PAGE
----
• Tue
  • Jul 29, 2014
  • Updated: 5:40pm
NewsHong Kong

Top court clears up HOS flat ownership row

People who pay mortgage, not just formal owners, entitled to share

PUBLISHED : Wednesday, 14 November, 2012, 12:00am
UPDATED : Wednesday, 14 November, 2012, 4:21am

People who contribute to mortgage payments for Home Ownership Scheme flats are entitled to partial ownership, even though they are not named on formal documents, the Court of Final Appeal ruled yesterday.

The top court ruled in two cases in favour of plaintiffs who paid most of the repayments on flats bought in the name of other family members, saying they had a "beneficial interest".

The court reversed a ruling by the Court of Appeal that people who contributed to the mortgage had no valid interest, according to the Housing Ordinance.

The ordinance prevents owners from profiting from the discount they received when they bought the flat by reselling or transferring it within five years.

The Court of Appeal deemed that other people paying the mortgage amounted to a transfer of ownership and therefore was illegal.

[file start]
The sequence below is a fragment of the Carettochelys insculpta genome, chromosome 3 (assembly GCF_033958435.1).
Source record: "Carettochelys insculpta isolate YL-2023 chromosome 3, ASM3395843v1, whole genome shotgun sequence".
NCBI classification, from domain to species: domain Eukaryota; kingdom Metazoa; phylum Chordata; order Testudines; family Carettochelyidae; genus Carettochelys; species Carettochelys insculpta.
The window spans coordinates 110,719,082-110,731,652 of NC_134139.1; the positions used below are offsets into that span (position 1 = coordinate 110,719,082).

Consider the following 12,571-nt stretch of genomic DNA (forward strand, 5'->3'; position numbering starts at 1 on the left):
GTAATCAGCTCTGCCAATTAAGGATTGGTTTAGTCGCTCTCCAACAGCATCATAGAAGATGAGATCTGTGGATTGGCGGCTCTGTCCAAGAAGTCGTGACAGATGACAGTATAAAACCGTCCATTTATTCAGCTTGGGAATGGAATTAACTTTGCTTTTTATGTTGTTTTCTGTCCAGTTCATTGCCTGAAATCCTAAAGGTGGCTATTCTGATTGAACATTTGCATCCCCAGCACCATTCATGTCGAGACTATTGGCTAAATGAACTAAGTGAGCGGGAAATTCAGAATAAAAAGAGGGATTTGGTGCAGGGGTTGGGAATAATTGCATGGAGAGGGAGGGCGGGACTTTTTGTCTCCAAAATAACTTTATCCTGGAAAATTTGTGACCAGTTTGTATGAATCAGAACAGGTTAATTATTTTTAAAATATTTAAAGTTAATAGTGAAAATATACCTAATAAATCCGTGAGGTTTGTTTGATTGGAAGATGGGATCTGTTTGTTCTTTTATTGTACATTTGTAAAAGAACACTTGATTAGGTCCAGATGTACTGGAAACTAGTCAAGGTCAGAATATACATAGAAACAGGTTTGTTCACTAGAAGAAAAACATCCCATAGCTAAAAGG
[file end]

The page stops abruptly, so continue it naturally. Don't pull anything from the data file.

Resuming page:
But the Court of Final Appeal disagreed, saying it was a family arrangement to pool resources to pay the mortgage.

It said each family member was entitled to ownership in proportion to their mortgage contributions.

In one of the two cases ruled on yesterday, the plaintiffs claimed to be beneficial owners of a flat in Kowloon bought for HK$225,000 under the HOS by the defendants in 1984.

The flat is jointly owned by the defendants, but the plaintiffs said they made most of the mortgage repayments.

In 1997, the defendants entered into a provisional agreement to sell the flat to a third party for HK$1.2 million. The plaintiffs then started proceedings, requesting an order setting aside the provisional agreement.

In yesterday's judgment, non-permanent judge Lord Justice Hoffmann wrote: "It might be said that payment of the purchase money by a third party … involved some element of 'speculation' because he might hope to realise a profit … on a sale after the restriction period has expired. But this degree of speculation is no more than is permitted to the purchaser himself."


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